Despite desegregation efforts in the last half century like the Fair Housing Act, Sheff vs O’Neill, and Connecticut Statute 8-30g among others, New Haven – like many places – remains segregated along socio-economic lines. What’s more, neighborhood inequality has risen in Connecticut since 1980, with more residents living in either “very rich” or “very poor” neighborhoods and fewer living in “middle class” neighborhoods over the last 35 years.
With that in mind, this article will focus on two seemingly contrasted New Haven neighborhoods – Newhallville and Goatville.
Newhallville, a community bounded by Division Street, the base of Prospect Hill, the border of Hamden, and Beaver Pond Park, is typically described as a low-income neighborhood with high crime rates, decrepit buildings, and declining prospects.
Goatville, a small neighborhood nestled between I-91, the Mill River, Orange Street, and Bishop Street, will – for the purposes of this article – also extend to Trumbull Street. Goatville is considered a part of the East Rock High Income Area, which is often seen as a privileged enclave of wealthy households residing in large, private homes.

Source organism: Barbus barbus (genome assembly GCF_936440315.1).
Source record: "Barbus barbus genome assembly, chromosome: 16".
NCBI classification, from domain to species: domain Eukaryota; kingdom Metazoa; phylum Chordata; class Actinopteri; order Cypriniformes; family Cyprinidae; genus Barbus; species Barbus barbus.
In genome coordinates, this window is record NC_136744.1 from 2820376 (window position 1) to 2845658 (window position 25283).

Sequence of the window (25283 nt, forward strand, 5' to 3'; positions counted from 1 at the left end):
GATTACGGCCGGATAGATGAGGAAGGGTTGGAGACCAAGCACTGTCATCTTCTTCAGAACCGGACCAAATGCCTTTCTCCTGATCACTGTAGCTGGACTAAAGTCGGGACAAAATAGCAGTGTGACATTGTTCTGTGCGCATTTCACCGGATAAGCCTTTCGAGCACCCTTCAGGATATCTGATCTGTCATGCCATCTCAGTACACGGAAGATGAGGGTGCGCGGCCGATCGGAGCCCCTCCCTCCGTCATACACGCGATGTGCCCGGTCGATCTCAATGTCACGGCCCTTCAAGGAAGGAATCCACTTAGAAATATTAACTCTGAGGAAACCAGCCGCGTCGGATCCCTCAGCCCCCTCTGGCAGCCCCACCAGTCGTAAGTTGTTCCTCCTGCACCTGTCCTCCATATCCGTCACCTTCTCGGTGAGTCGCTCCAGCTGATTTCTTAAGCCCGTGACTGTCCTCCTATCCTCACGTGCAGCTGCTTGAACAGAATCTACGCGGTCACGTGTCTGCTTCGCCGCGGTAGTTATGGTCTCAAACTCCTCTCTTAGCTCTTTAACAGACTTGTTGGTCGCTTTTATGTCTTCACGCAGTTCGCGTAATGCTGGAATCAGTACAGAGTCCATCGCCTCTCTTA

Development first pushed northward beyond the Nine Squares along Orange Street in the 1830s during the city’s short-lived Canal Era. By 1850, small houses and shops dotted narrow streets on the blocks south of Eld Street while land between Clark and Eagle Streets existed as farmland.
Although the Farmington Canal ran directly through what would become Newhallville, the area remained sparsely populated farming land prior to 1850.
With the arrival of railroads in the 1840s, New Haven transitioned from a mercantile and artisanal trading economy to manufacturing. This switch required that accommodations be made for the growing wealthy class of factory owners, middle class of shopkeepers and managers, and laboring class of immigrants. In Goatville, to meet this new demand, land north of Clark Street between State and Orange was subdivided for residential development. By 1860, blocks south of Bishop Street were populated with churches, shops, and residences with larger mansions concentrated on Orange Street, modest houses on side streets, and tenements on State Street.
By the 1850s, the Farmington Canal had been replaced by the New Haven and Northampton Company railroad, which led several small manufacturers to locate factories adjacent to the line. Among these first manufacturers was George Newhall, whose carriage factory and nearby worker housing inspired the neighborhood’s name. Although many of Newhallville‘s streets east of Dixwell had been laid out by the late 1860s, the neighborhood remained thinly settled.